Thromboprophylaxis in Critically Ill Patients

The safety and scientific validity of this study is the responsibility of the study sponsor and investigators. Listing a study does not mean it has been evaluated by the U.S. Federal Government. Read our disclaimer for details. Identifier: NCT00437697
Recruitment Status : Terminated
First Posted : February 21, 2007
Last Update Posted : February 21, 2007
Information provided by:
Medical University of Vienna

Brief Summary:

Intensive care patients are at high risk to develop deep venous thrombosis and pulmonary embolism. Despite anticoagulation with heparin 7% of ICU patients suffer from this serious complication. Optimal regimens for prevention of VTE have been established in medical patients only and are not known for ICU patients.

It was therefore the aim of this study to compare the bioavailability of a low molecular weight heparin in ICU patients and in medical patients. Furthermore, we looked wether a 50% dose increase resulted in better bioavailability of this drug.

Condition or disease Intervention/treatment Phase
Venous Thromboembolism Drug: dalteparin Phase 4

Detailed Description:

Background: The optimal dose regimen of low molecular weight heparins (LMWH) for thromboprophylaxis in critically ill patients is unknown.

Objectives: We performed a prospective, randomized study to determine anti-Xa activities following subcutaneous administration of 5000 IU or 7500 IU dalteparin for thromboprophylaxis in ICU patients compared with medical patients receiving the standard dose of 5000 IU.

Patients and Methods: Twenty-five ICU patients received 7500 IU (group 1) and 29 ICU patients received 5000 IU dalteparin subcutaneously (group 2) for thromboprophylaxis. Twenty-nine medical patients receiving 5000 IU dalteparin served as control group (group 3).

Study Type : Interventional  (Clinical Trial)
Enrollment : 90 participants
Allocation: Randomized
Intervention Model: Parallel Assignment
Masking: None (Open Label)
Primary Purpose: Prevention
Official Title: Thromboprophylaxis in Critically Ill Patients: a Prospective, Randomized Study Comparing Anti-Xa Activities Following Subcutaneous Administration of 5000 IU and 7500 IU Dalteparin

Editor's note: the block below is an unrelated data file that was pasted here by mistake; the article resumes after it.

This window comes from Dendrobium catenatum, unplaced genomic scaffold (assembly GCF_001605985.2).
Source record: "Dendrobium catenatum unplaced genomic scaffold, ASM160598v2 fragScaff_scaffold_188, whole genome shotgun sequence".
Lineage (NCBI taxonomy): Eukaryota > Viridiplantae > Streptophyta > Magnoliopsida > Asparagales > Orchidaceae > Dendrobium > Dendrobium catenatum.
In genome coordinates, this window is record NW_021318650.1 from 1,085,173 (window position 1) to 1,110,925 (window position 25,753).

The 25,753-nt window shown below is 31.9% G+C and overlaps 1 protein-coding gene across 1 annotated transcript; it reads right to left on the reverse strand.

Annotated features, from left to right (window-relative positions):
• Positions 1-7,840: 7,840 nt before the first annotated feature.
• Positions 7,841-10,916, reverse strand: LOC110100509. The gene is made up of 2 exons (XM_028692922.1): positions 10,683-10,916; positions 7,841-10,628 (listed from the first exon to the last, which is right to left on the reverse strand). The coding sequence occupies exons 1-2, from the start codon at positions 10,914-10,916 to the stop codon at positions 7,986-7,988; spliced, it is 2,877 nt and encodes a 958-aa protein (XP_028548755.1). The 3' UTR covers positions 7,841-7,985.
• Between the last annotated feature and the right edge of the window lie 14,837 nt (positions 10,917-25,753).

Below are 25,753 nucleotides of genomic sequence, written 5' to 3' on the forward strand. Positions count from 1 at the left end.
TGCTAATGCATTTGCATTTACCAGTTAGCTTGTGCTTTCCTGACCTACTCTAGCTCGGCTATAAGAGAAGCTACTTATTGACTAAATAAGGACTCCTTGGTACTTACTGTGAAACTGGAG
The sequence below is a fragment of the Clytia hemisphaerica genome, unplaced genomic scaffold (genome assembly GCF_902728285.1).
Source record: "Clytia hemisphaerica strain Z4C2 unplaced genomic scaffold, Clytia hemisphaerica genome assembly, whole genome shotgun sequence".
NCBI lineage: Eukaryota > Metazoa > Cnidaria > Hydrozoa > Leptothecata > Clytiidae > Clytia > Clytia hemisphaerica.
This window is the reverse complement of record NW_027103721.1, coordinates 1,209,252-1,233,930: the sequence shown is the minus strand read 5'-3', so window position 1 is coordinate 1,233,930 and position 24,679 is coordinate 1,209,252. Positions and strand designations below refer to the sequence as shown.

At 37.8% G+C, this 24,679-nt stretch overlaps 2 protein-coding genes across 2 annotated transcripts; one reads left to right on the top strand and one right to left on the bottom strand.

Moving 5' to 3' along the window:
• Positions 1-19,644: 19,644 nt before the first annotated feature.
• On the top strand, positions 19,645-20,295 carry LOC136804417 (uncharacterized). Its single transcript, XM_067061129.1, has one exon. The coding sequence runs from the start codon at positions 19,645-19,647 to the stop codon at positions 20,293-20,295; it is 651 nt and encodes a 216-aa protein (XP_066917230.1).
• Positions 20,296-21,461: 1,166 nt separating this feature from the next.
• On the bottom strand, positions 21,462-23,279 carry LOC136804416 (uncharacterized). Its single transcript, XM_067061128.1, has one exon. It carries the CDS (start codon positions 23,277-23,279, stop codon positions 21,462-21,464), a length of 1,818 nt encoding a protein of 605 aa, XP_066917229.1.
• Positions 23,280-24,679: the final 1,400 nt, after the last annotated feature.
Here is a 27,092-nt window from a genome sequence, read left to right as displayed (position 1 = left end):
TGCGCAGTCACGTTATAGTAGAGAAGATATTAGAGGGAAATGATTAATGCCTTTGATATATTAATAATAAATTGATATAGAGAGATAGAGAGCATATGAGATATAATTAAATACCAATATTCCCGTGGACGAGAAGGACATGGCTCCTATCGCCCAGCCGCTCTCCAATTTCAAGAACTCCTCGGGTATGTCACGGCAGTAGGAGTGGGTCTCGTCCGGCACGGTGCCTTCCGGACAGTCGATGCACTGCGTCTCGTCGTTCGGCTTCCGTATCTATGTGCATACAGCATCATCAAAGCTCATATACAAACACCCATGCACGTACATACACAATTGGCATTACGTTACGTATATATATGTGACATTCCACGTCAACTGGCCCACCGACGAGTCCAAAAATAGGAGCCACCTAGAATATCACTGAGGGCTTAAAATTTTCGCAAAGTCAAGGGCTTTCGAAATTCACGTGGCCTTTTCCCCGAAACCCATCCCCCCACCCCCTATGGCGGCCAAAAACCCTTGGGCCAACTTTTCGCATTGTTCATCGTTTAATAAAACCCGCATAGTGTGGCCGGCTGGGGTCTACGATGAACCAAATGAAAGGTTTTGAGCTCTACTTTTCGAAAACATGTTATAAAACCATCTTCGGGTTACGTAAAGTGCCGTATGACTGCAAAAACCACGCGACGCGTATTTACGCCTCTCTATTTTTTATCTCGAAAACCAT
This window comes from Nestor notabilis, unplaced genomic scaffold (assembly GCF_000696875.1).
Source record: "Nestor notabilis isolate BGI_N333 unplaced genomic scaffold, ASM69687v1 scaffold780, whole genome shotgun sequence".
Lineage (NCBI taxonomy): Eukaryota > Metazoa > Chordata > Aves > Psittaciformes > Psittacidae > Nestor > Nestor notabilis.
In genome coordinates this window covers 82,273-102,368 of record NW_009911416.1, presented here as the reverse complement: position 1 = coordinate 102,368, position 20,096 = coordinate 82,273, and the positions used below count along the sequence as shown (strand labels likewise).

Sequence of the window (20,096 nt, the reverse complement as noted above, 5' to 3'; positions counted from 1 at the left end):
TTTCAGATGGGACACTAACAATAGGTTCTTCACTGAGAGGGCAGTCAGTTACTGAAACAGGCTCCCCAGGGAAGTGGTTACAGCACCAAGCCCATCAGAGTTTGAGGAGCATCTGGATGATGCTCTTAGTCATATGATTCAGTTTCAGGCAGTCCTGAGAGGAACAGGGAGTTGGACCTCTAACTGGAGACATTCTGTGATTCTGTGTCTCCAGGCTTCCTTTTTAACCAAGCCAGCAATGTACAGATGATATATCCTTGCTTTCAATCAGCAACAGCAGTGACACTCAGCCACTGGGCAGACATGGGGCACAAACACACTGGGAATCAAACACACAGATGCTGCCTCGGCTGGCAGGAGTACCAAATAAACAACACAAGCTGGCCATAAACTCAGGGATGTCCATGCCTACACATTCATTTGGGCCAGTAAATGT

Study Start Date : April 2003
Study Completion Date : April 2005

Primary Outcome Measures :
  1. Area under the curve of measured anti-Xa activities between baseline and 12 hours (AUC-anti-Xa0-12).

Secondary Outcome Measures :
  1. Peak anti-Xa activities at any time (C-max anti-Xa)
  2. Time of peak anti-Xa-activities (t-max anti-Xa).

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Ages Eligible for Study:   19 Years and older   (Adult, Senior)
Sexes Eligible for Study:   All
Accepts Healthy Volunteers:   No

Inclusion Criteria:

  • Requirement for prophylactic anticoagulation, patient age ³19 years, creatinine clearance within normal range, prothrombin time >30% and thrombocyte counts >100 G/l.

Exclusion Criteria:

  • Estimated time of admission less than 24 hours, full anticoagulation, renal failure, history of heparin-induced thrombocytopenia, hereditary or acquired coagulation disorders.

Information from the National Library of Medicine

To learn more about this study, you or your doctor may contact the study research staff using the contact information provided by the sponsor.

Please refer to this study by its identifier (NCT number): NCT00437697

Medical University of Vienna
Vienna, Austria, 1090
Sponsors and Collaborators
Medical University of Vienna
Principal Investigator: Ute Priglinger, MD Medical University of Vienna Identifier: NCT00437697     History of Changes
Other Study ID Numbers: 008/2003
First Posted: February 21, 2007    Key Record Dates
Last Update Posted: February 21, 2007
Last Verified: February 2007

Keywords provided by Medical University of Vienna:
dalteparin, critically ill, thromboprophylaxis

Additional relevant MeSH terms:
Critical Illness
Venous Thromboembolism
Disease Attributes
Pathologic Processes
Embolism and Thrombosis
Vascular Diseases
Cardiovascular Diseases
Heparin, Low-Molecular-Weight
Fibrinolytic Agents
Fibrin Modulating Agents
Molecular Mechanisms of Pharmacological Action